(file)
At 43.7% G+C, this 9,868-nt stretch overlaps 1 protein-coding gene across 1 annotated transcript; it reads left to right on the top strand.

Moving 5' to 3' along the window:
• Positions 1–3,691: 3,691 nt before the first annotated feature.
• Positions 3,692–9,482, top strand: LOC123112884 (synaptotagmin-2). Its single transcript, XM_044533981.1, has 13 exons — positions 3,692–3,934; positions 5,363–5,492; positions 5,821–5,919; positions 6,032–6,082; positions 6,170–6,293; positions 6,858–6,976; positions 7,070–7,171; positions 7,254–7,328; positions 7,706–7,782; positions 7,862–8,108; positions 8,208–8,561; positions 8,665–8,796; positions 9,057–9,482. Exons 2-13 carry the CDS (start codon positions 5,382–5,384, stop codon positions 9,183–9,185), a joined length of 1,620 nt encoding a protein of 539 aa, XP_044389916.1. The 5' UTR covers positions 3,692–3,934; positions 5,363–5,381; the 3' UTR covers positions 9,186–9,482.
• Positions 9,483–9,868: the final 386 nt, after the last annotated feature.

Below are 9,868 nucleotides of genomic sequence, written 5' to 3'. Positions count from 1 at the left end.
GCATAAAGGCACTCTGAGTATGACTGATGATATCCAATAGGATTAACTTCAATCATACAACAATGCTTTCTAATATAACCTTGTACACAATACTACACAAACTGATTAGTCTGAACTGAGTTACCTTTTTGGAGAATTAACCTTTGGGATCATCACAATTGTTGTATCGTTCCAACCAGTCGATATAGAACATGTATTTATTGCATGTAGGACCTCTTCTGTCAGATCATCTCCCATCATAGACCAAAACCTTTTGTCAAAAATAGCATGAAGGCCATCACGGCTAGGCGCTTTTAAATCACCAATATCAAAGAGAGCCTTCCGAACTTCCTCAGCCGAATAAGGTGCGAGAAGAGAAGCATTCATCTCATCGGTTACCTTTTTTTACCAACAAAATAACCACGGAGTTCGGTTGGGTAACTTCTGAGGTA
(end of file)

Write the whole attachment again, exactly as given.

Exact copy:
At 43.7% G+C, this 9,868-nt stretch overlaps 1 protein-coding gene across 1 annotated transcript; it reads left to right on the top strand.

Moving 5' to 3' along the window:
• Positions 1–3,691: 3,691 nt before the first annotated feature.
• Positions 3,692–9,482, top strand: LOC123112884 (synaptotagmin-2). Its single transcript, XM_044533981.1, has 13 exons — positions 3,692–3,934; positions 5,363–5,492; positions 5,821–5,919; positions 6,032–6,082; positions 6,170–6,293; positions 6,858–6,976; positions 7,070–7,171; positions 7,254–7,328; positions 7,706–7,782; positions 7,862–8,108; positions 8,208–8,561; positions 8,665–8,796; positions 9,057–9,482. Exons 2-13 carry the CDS (start codon positions 5,382–5,384, stop codon positions 9,183–9,185), a joined length of 1,620 nt encoding a protein of 539 aa, XP_044389916.1. The 5' UTR covers positions 3,692–3,934; positions 5,363–5,381; the 3' UTR covers positions 9,186–9,482.
• Positions 9,483–9,868: the final 386 nt, after the last annotated feature.

Below are 9,868 nucleotides of genomic sequence, written 5' to 3'. Positions count from 1 at the left end.
GCATAAAGGCACTCTGAGTATGACTGATGATATCCAATAGGATTAACTTCAATCATACAACAATGCTTTCTAATATAACCTTGTACACAATACTACACAAACTGATTAGTCTGAACTGAGTTACCTTTTTGGAGAATTAACCTTTGGGATCATCACAATTGTTGTATCGTTCCAACCAGTCGATATAGAACATGTATTTATTGCATGTAGGACCTCTTCTGTCAGATCATCTCCCATCATAGACCAAAACCTTTTGTCAAAAATAGCATGAAGGCCATCACGGCTAGGCGCTTTTAAATCACCAATATCAAAGAGAGCCTTCCGAACTTCCTCAGCCGAATAAGGTGCGAGAAGAGAAGCATTCATCTCATCGGTTACCTTTTTTTACCAACAAAATAACCACGGAGTTCGGTTGGGTAACTTCTGAGGTA